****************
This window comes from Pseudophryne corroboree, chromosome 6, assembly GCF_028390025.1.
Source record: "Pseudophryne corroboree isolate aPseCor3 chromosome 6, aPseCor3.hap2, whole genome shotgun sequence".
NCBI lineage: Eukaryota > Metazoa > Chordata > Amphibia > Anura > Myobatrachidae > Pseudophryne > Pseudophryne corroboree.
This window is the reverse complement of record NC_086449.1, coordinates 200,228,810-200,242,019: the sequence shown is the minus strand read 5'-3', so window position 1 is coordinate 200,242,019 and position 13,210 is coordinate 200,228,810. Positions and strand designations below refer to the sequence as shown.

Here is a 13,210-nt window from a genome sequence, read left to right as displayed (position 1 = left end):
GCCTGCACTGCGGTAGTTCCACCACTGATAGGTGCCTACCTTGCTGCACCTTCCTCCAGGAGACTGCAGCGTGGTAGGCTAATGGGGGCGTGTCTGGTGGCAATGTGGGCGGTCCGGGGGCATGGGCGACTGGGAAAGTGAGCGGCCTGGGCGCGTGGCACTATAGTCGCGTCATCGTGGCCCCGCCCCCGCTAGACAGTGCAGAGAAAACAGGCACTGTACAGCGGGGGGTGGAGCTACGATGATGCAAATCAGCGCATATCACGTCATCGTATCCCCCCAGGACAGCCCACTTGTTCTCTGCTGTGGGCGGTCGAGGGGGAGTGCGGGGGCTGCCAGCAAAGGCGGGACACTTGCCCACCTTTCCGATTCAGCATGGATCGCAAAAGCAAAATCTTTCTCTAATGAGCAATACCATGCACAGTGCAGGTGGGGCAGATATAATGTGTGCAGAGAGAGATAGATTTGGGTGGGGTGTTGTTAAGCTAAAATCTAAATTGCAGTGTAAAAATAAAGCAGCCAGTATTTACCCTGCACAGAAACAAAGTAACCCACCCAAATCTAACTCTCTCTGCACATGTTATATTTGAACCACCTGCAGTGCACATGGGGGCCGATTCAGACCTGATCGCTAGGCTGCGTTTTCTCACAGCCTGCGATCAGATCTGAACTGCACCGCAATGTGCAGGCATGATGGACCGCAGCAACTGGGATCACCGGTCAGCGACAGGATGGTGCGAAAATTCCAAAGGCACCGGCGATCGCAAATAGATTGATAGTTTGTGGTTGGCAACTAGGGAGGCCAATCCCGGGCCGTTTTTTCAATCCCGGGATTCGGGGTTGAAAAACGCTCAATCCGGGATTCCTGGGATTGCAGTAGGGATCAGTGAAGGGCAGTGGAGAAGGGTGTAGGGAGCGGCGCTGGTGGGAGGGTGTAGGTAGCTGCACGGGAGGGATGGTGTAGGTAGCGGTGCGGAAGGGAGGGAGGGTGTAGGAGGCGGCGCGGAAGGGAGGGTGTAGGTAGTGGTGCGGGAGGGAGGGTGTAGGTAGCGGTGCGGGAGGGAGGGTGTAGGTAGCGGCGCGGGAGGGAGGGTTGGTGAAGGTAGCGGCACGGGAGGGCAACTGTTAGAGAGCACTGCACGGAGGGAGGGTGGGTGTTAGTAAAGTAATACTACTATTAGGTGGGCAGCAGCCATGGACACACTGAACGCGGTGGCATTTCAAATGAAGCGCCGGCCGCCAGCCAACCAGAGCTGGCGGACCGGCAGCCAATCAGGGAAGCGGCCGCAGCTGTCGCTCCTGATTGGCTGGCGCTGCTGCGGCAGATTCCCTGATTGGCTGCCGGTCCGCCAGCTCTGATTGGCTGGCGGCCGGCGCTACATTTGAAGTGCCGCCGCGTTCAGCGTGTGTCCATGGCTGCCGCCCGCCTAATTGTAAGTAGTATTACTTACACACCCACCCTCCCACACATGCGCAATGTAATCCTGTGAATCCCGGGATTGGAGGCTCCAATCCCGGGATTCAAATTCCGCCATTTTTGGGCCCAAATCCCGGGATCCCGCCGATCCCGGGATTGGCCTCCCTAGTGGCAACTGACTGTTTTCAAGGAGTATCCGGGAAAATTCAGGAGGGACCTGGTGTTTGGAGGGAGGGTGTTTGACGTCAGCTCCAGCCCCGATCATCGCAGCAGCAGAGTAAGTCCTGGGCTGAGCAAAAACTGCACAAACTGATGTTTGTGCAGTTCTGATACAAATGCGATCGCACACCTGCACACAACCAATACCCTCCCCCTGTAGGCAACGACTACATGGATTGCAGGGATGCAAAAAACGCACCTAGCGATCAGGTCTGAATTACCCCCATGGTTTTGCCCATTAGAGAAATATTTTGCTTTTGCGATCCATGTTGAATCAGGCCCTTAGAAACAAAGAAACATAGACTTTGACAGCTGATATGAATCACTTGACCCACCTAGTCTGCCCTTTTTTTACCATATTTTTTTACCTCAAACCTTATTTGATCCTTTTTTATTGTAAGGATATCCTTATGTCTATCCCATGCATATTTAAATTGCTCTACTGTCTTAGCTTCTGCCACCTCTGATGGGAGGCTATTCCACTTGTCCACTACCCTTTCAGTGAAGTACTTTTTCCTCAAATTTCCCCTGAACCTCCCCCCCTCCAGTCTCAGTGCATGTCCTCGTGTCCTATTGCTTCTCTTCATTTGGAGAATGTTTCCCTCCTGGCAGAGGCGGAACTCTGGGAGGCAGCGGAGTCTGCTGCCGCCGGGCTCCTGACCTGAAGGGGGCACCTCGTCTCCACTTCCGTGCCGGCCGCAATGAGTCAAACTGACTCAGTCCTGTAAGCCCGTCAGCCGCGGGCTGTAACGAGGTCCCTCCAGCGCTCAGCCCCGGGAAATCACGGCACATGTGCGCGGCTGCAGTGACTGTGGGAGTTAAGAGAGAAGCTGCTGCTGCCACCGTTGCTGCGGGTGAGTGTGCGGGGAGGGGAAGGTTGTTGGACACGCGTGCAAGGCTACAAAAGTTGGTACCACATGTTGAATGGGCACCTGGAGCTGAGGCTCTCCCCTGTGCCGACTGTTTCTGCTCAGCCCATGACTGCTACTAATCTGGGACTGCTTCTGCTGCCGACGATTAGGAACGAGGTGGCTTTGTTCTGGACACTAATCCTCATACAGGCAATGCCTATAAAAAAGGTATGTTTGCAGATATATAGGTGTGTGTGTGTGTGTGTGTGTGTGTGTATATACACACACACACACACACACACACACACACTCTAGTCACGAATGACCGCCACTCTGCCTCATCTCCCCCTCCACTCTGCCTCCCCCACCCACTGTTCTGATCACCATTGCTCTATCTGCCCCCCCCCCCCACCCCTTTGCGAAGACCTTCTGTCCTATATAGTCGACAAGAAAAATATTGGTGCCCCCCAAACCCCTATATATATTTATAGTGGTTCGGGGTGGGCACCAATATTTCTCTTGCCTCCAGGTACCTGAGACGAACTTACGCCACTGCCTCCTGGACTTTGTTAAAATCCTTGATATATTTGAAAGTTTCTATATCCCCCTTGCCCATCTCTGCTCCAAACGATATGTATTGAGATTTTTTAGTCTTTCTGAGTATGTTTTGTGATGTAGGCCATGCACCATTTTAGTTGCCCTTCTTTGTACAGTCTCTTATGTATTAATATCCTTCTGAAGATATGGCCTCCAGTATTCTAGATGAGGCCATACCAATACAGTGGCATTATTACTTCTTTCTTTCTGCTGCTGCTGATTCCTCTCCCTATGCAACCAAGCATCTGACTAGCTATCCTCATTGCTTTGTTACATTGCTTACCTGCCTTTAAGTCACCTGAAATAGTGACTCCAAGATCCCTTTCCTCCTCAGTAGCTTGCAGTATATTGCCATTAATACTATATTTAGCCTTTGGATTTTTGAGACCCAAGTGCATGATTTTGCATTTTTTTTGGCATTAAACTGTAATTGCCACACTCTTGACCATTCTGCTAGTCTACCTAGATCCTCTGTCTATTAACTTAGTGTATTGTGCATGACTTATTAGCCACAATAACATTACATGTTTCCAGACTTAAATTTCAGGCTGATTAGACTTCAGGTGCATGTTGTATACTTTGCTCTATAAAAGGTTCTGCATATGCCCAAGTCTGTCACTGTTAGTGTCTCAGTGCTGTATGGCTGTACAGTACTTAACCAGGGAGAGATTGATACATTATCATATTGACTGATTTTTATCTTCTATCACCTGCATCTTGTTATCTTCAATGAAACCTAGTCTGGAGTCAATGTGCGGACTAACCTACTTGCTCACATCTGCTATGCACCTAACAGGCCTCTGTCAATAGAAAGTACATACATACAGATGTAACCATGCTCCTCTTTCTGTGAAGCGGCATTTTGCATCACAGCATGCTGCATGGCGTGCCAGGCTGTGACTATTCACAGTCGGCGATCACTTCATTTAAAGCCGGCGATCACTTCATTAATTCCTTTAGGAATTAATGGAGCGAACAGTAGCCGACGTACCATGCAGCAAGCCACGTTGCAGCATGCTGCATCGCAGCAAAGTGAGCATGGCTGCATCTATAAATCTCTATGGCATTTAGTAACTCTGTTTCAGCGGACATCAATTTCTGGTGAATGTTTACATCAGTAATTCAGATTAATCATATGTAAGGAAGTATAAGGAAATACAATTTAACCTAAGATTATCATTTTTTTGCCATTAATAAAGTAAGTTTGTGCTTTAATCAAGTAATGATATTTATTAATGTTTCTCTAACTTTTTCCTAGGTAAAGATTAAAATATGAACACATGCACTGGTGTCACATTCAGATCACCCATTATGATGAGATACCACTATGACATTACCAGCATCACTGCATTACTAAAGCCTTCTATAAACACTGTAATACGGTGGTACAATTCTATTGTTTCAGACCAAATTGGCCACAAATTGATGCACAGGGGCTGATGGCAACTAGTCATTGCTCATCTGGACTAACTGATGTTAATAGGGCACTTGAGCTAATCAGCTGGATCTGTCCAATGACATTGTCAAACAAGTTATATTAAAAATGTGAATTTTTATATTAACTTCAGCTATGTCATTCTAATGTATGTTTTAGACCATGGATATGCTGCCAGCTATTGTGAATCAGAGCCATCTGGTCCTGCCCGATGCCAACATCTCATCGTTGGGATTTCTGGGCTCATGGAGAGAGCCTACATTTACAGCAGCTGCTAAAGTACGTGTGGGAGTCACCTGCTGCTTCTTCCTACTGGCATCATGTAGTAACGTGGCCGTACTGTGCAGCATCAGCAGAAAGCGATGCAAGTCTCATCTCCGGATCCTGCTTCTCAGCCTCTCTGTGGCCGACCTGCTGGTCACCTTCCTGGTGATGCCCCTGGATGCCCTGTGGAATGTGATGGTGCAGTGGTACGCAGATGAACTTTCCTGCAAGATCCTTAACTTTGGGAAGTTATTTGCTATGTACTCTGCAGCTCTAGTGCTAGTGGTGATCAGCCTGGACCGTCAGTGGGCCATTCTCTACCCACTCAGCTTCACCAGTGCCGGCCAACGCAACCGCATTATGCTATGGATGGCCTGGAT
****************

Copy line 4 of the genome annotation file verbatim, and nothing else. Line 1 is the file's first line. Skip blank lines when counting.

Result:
This window is the reverse complement of record NC_086449.1, coordinates 200,228,810-200,242,019: the sequence shown is the minus strand read 5'-3', so window position 1 is coordinate 200,242,019 and position 13,210 is coordinate 200,228,810. Positions and strand designations below refer to the sequence as shown.